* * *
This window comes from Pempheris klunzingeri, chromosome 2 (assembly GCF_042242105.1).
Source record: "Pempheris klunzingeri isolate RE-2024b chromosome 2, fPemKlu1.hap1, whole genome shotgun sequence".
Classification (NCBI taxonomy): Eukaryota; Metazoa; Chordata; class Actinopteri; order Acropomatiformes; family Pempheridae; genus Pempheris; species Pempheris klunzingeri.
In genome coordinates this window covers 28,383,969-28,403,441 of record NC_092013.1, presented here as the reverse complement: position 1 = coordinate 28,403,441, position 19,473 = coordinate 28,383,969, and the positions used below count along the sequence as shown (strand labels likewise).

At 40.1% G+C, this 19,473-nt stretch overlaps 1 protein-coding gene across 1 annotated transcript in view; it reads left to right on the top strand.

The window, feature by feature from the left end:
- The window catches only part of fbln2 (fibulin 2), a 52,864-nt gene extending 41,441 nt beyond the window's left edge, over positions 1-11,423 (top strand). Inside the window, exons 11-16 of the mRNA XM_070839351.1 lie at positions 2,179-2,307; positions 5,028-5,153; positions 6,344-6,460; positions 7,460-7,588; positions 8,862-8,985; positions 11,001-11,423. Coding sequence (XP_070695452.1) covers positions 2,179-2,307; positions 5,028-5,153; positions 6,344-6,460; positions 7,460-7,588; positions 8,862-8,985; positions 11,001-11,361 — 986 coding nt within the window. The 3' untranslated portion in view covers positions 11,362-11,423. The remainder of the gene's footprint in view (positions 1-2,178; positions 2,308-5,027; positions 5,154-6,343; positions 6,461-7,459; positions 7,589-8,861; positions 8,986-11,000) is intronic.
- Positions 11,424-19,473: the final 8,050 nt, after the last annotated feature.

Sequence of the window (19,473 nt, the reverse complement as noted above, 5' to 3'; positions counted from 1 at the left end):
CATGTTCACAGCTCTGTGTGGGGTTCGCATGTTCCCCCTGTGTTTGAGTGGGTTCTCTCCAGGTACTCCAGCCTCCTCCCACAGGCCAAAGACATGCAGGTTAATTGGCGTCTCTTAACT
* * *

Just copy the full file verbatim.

This window comes from Pempheris klunzingeri, chromosome 2 (assembly GCF_042242105.1).
Source record: "Pempheris klunzingeri isolate RE-2024b chromosome 2, fPemKlu1.hap1, whole genome shotgun sequence".
Classification (NCBI taxonomy): Eukaryota; Metazoa; Chordata; class Actinopteri; order Acropomatiformes; family Pempheridae; genus Pempheris; species Pempheris klunzingeri.
In genome coordinates this window covers 28,383,969-28,403,441 of record NC_092013.1, presented here as the reverse complement: position 1 = coordinate 28,403,441, position 19,473 = coordinate 28,383,969, and the positions used below count along the sequence as shown (strand labels likewise).

At 40.1% G+C, this 19,473-nt stretch overlaps 1 protein-coding gene across 1 annotated transcript in view; it reads left to right on the top strand.

The window, feature by feature from the left end:
- The window catches only part of fbln2 (fibulin 2), a 52,864-nt gene extending 41,441 nt beyond the window's left edge, over positions 1-11,423 (top strand). Inside the window, exons 11-16 of the mRNA XM_070839351.1 lie at positions 2,179-2,307; positions 5,028-5,153; positions 6,344-6,460; positions 7,460-7,588; positions 8,862-8,985; positions 11,001-11,423. Coding sequence (XP_070695452.1) covers positions 2,179-2,307; positions 5,028-5,153; positions 6,344-6,460; positions 7,460-7,588; positions 8,862-8,985; positions 11,001-11,361 — 986 coding nt within the window. The 3' untranslated portion in view covers positions 11,362-11,423. The remainder of the gene's footprint in view (positions 1-2,178; positions 2,308-5,027; positions 5,154-6,343; positions 6,461-7,459; positions 7,589-8,861; positions 8,986-11,000) is intronic.
- Positions 11,424-19,473: the final 8,050 nt, after the last annotated feature.

Sequence of the window (19,473 nt, the reverse complement as noted above, 5' to 3'; positions counted from 1 at the left end):
CATGTTCACAGCTCTGTGTGGGGTTCGCATGTTCCCCCTGTGTTTGAGTGGGTTCTCTCCAGGTACTCCAGCCTCCTCCCACAGGCCAAAGACATGCAGGTTAATTGGCGTCTCTTAACT